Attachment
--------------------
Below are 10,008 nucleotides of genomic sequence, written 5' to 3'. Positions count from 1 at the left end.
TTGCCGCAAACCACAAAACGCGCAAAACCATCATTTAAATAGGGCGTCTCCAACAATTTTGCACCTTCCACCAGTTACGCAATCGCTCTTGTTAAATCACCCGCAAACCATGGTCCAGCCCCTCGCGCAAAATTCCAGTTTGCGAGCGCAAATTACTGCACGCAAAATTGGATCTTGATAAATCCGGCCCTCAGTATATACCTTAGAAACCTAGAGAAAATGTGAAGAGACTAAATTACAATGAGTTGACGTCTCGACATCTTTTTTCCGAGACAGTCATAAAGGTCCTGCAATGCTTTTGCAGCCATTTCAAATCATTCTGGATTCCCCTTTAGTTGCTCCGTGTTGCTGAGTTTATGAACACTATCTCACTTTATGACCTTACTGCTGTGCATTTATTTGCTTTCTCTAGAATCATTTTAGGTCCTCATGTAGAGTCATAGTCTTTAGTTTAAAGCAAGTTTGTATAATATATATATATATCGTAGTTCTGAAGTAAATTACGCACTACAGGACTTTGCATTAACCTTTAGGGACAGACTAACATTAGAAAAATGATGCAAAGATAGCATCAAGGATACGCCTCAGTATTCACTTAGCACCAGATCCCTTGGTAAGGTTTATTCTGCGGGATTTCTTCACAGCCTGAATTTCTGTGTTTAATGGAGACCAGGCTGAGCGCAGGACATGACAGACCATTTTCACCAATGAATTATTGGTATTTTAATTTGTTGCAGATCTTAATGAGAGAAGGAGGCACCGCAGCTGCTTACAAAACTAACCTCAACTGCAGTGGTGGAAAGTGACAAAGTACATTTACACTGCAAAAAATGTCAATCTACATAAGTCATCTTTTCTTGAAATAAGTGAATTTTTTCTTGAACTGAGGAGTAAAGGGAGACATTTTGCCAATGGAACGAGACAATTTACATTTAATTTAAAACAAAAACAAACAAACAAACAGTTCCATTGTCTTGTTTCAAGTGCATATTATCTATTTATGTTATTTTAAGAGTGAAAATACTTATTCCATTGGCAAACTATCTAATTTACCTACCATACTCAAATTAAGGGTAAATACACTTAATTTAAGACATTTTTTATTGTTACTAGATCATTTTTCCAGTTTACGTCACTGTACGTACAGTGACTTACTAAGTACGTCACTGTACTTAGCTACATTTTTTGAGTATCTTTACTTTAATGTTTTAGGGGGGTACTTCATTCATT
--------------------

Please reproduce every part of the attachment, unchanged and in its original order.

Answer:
Below are 10,008 nucleotides of genomic sequence, written 5' to 3'. Positions count from 1 at the left end.
TTGCCGCAAACCACAAAACGCGCAAAACCATCATTTAAATAGGGCGTCTCCAACAATTTTGCACCTTCCACCAGTTACGCAATCGCTCTTGTTAAATCACCCGCAAACCATGGTCCAGCCCCTCGCGCAAAATTCCAGTTTGCGAGCGCAAATTACTGCACGCAAAATTGGATCTTGATAAATCCGGCCCTCAGTATATACCTTAGAAACCTAGAGAAAATGTGAAGAGACTAAATTACAATGAGTTGACGTCTCGACATCTTTTTTCCGAGACAGTCATAAAGGTCCTGCAATGCTTTTGCAGCCATTTCAAATCATTCTGGATTCCCCTTTAGTTGCTCCGTGTTGCTGAGTTTATGAACACTATCTCACTTTATGACCTTACTGCTGTGCATTTATTTGCTTTCTCTAGAATCATTTTAGGTCCTCATGTAGAGTCATAGTCTTTAGTTTAAAGCAAGTTTGTATAATATATATATATATCGTAGTTCTGAAGTAAATTACGCACTACAGGACTTTGCATTAACCTTTAGGGACAGACTAACATTAGAAAAATGATGCAAAGATAGCATCAAGGATACGCCTCAGTATTCACTTAGCACCAGATCCCTTGGTAAGGTTTATTCTGCGGGATTTCTTCACAGCCTGAATTTCTGTGTTTAATGGAGACCAGGCTGAGCGCAGGACATGACAGACCATTTTCACCAATGAATTATTGGTATTTTAATTTGTTGCAGATCTTAATGAGAGAAGGAGGCACCGCAGCTGCTTACAAAACTAACCTCAACTGCAGTGGTGGAAAGTGACAAAGTACATTTACACTGCAAAAAATGTCAATCTACATAAGTCATCTTTTCTTGAAATAAGTGAATTTTTTCTTGAACTGAGGAGTAAAGGGAGACATTTTGCCAATGGAACGAGACAATTTACATTTAATTTAAAACAAAAACAAACAAACAAACAGTTCCATTGTCTTGTTTCAAGTGCATATTATCTATTTATGTTATTTTAAGAGTGAAAATACTTATTCCATTGGCAAACTATCTAATTTACCTACCATACTCAAATTAAGGGTAAATACACTTAATTTAAGACATTTTTTATTGTTACTAGATCATTTTTCCAGTTTACGTCACTGTACGTACAGTGACTTACTAAGTACGTCACTGTACTTAGCTACATTTTTTGAGTATCTTTACTTTAATGTTTTAGGGGGGTACTTCATTCATT